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Staff Spotlight: Dan Dilley

Danielle Charbonneau Public Relations Intern

Each staff member at Denver Rescue Mission has a special blend of ingredients that make them uniquely capable of serving our community – personal experience, passions, tribulations, God-given wisdom. In an effort to recognize each other more often, we have decided to start spotlighting a team member we think our supporters will love as much as we do. This month’s spotlight is on Dan Dilley, chaplain at The Crossing.

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Dan Dilley was a bit out of his element when he first arrived in downtown Denver, coming from Blanca Colorado, a rural town outside Alamosa with a population of just over 400. First positioned as Volunteer Coordinator at the Lawrence Street Shelter, Dan was greeted by the downtown buzz of the infamous Triangle Park. His new job: a far cry from his former as a pastor at a small church.

While he said pastoring a small church “was a wonderful experience,” one that taught him to wear many hats, Dan was “stimulated to minister more.”

He found those ministering opportunities “by the truck load” at The Lawrence Street Shelter and was surprised that he really “enjoyed the energy of downtown.”  Moving put him closer to his family (2 kids and 6 grandkids) and being in the heart of the city was eye-opening.

“Going into the fire and the gunsmoke downtown was really good for me,” he said. “I was really able to learn some of the foundation of who the homeless are — where they come from. I was able to rub shoulders with them.”

Proximity, however, didn’t automatically equal discipleship: Dan said it was a process to work his way into the lives of those he encountered.

“Most of them wouldn’t give me the time of day,” he said. “I think they were asking, who is this guy and does he really care about us at all? There weren’t many opportunities to sit down in the Word at first. But these opportunities started to arise after I loved them and served them and made friends with them. I saw opportunities arise that would have never happened had I not done that first. That was a big lesson for me.”

Dan pursued the role of chaplain at The Crossing in 2012 where he got even more opportunities to disciple in a more consistent role.

“Now I’m really getting to do what God has stirred in my heart for years and years,” he said. “My favorite part is literally pastoring these guys, face to face, so that we can fellowship around the Word of God.”

Yet Dan admits the rule he learned at Lawrence Street still applies: One needs to truly embody the love of Jesus before they’ll be effective teaching the Word.

“I can beat you over the head with the Word of God as good as anyone can, but to just live our lives in front of people with a true compassion and a love of Christ…it goes so far to show that Jesus is real — that he’s not just some dead religion.” He said. “I have discovered that relationship evangelism is bigger than I ever knew it was.”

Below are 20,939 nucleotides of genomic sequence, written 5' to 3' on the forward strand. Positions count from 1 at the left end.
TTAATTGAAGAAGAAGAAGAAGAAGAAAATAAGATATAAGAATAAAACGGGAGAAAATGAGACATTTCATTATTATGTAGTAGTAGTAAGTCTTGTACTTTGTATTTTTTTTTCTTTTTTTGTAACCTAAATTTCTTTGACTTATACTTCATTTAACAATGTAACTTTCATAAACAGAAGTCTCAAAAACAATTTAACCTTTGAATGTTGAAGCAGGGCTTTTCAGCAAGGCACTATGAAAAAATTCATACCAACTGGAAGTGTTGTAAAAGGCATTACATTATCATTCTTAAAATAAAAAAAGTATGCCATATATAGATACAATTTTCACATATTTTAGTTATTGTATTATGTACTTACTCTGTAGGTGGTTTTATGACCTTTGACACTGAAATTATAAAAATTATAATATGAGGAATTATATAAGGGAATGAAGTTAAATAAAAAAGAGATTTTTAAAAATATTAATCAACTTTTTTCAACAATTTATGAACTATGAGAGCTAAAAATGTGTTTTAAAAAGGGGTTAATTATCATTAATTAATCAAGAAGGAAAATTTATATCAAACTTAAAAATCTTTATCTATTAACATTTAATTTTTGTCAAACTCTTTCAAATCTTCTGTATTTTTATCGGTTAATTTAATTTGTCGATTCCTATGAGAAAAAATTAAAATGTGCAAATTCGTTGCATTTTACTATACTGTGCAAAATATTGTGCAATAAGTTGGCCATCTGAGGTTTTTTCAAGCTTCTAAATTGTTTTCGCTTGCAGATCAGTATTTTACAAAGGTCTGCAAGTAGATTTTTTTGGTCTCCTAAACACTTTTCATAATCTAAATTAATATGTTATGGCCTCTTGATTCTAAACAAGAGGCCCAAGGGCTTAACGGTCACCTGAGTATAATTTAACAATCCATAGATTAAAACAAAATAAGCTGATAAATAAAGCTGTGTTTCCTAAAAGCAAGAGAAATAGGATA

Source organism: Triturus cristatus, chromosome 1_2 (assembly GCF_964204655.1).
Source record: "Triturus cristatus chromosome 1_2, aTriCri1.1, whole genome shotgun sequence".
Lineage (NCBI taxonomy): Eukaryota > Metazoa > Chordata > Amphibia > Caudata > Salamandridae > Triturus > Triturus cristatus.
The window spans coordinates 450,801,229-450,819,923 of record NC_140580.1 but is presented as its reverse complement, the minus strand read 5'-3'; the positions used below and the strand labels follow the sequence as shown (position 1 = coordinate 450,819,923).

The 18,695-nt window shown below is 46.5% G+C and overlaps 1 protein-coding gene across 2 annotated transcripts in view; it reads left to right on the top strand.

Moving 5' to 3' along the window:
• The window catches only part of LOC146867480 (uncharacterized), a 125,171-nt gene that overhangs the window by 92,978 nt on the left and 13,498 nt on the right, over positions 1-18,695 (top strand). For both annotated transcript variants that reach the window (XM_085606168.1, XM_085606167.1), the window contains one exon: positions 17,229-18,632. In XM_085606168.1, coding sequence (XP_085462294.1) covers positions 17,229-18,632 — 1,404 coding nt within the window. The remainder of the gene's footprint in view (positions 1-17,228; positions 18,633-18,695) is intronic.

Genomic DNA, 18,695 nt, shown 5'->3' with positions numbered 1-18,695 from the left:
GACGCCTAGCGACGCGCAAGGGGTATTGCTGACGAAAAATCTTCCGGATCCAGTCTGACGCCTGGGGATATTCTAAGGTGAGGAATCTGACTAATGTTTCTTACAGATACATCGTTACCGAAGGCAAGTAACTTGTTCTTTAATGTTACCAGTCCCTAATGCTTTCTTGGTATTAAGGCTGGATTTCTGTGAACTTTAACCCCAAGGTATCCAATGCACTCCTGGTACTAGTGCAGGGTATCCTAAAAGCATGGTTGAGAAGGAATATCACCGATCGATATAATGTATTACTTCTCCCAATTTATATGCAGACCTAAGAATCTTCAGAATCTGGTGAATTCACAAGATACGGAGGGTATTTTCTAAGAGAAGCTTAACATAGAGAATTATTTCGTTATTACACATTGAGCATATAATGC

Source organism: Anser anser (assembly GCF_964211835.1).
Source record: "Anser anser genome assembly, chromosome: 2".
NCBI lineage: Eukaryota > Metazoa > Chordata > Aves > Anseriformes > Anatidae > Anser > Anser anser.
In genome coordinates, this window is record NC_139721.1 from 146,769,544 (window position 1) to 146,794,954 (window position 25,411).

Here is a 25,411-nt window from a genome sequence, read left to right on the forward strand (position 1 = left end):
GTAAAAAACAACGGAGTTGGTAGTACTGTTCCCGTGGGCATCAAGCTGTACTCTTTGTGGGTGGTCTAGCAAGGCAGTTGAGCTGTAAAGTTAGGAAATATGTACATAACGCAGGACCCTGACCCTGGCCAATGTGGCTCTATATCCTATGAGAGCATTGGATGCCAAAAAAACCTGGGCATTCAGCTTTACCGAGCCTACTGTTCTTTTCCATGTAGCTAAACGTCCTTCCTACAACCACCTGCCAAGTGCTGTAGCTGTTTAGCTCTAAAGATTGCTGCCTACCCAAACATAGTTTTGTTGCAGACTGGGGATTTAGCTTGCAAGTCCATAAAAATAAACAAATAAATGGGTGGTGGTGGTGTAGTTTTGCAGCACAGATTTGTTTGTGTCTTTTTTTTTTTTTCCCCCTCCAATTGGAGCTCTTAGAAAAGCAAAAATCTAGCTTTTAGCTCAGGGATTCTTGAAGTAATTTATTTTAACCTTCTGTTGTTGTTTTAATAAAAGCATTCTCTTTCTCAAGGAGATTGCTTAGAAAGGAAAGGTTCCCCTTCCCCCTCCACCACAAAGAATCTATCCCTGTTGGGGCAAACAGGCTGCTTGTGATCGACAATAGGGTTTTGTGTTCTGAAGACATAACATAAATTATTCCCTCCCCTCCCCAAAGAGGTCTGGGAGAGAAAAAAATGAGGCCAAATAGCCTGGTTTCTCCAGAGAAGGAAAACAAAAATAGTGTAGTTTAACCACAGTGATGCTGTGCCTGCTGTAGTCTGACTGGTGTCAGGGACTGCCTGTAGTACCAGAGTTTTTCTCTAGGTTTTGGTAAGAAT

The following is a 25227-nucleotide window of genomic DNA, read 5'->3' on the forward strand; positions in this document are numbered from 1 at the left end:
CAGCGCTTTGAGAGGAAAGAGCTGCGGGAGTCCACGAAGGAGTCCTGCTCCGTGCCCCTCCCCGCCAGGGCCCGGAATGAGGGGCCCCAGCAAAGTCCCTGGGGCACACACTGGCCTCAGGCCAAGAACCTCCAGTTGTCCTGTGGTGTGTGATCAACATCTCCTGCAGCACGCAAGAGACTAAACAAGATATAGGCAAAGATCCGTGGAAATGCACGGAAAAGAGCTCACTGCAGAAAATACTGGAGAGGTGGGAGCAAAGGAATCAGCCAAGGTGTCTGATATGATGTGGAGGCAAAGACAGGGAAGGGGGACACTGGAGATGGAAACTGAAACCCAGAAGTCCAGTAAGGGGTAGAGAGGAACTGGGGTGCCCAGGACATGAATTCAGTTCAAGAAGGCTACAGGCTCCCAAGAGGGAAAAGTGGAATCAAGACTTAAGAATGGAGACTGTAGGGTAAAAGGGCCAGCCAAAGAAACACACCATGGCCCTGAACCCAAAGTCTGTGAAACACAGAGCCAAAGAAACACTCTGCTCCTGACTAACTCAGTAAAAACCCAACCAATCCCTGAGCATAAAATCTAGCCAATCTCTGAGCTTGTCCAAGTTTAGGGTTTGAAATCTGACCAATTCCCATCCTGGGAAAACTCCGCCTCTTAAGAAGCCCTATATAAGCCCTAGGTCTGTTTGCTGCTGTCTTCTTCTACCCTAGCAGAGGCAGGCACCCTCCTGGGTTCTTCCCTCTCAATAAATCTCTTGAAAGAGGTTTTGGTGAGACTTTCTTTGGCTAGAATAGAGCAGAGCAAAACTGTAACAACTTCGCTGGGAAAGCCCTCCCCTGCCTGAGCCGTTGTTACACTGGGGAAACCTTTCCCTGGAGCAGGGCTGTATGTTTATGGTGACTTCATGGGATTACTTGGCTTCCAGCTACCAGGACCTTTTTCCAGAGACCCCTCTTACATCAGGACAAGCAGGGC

It’s that old adage: People don’t care how much you know, until they know how much you care. Dan clearly tries to live by this principle. The Mission is lucky to have him. And Dan feels lucky to have the Mission.

“I’m thrilled to be a part of the Mission team,” said Dan. “I love the camaraderie of our team — a team where every person is as important and critical as the other – a team that loves the Lord and shares the love of Christ.”

 

 

 

Celebrating 1,000 and Counting

Written by: Andrew Neal, Congregation Relations Coordinator FSHI

In April, the Family and Senior Homeless Initiative (FSHI); a partnership between Denver Rescue Mission, Denver’s Road Home and the Mayor’s Clergy Council, celebrated moving our 1,000th family/senior into permanent housing. Community partners, mentor teams, past program participants, and city representatives gathered together at the City and County Building to commemorate this truly remarkable milestone, which was reached far more quickly than anticipated – three and half years early!

While we have already achieved our initial goal, we also recognize that there is still more to be done.  As we celebrate the successes of the past, we also prepare to serve more homeless families and seniors in the future. We will set our sights on achieving a new goal:  1,500 homeless families and seniors in permanent housing by 2015. This new goal will not be reached without the continued support of the faith community in the Metro Denver area.  We’ve partnered with 350 congregations and businesses, but are focused on extending our mentoring partnerships.

Mayor Michael B. Hancock with families mentored and housed through FSHI

Mentor teams empower instead of enable, and love instead of judge families and seniors. For this reason, 86 percent of families and seniors are still in permanent housing one year later. God has blessed this ministry with mentors who open their hearts and homes to the homeless.

While we continue to celebrate the 1,000 families and seniors whose lives have been changed, we will look to the future with excitement and expectation.

1,000 – It seems like such a large number, but every day I am reminded each of those 1,000 families and seniors, has a name, each name has a story, and each story is a reflection of God’s everlasting love.

The 1,000 families and seniors has a name and story that reflects God's everlasting love.

Become a mentor. Impact a life today – donate.